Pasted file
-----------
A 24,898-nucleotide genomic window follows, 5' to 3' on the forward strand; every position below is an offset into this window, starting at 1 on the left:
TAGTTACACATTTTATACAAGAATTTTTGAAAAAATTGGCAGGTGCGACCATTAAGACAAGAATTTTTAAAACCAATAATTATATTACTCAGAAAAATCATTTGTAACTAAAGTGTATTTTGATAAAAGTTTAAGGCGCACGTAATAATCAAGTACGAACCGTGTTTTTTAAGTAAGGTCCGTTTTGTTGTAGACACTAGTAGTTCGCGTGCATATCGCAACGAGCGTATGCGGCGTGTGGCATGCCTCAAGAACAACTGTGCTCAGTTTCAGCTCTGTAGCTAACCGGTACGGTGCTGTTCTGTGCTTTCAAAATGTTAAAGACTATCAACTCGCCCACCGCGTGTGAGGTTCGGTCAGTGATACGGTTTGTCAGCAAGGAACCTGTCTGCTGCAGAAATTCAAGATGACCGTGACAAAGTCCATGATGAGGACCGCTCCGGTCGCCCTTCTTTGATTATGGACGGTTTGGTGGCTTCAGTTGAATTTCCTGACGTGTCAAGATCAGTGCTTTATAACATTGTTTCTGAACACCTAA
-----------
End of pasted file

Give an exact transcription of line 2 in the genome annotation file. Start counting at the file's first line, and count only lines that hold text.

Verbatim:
TAGTTACACATTTTATACAAGAATTTTTGAAAAAATTGGCAGGTGCGACCATTAAGACAAGAATTTTTAAAACCAATAATTATATTACTCAGAAAAATCATTTGTAACTAAAGTGTATTTTGATAAAAGTTTAAGGCGCACGTAATAATCAAGTACGAACCGTGTTTTTTAAGTAAGGTCCGTTTTGTTGTAGACACTAGTAGTTCGCGTGCATATCGCAACGAGCGTATGCGGCGTGTGGCATGCCTCAAGAACAACTGTGCTCAGTTTCAGCTCTGTAGCTAACCGGTACGGTGCTGTTCTGTGCTTTCAAAATGTTAAAGACTATCAACTCGCCCACCGCGTGTGAGGTTCGGTCAGTGATACGGTTTGTCAGCAAGGAACCTGTCTGCTGCAGAAATTCAAGATGACCGTGACAAAGTCCATGATGAGGACCGCTCCGGTCGCCCTTCTTTGATTATGGACGGTTTGGTGGCTTCAGTTGAATTTCCTGACGTGTCAAGATCAGTGCTTTATAACATTGTTTCTGAACACCTAA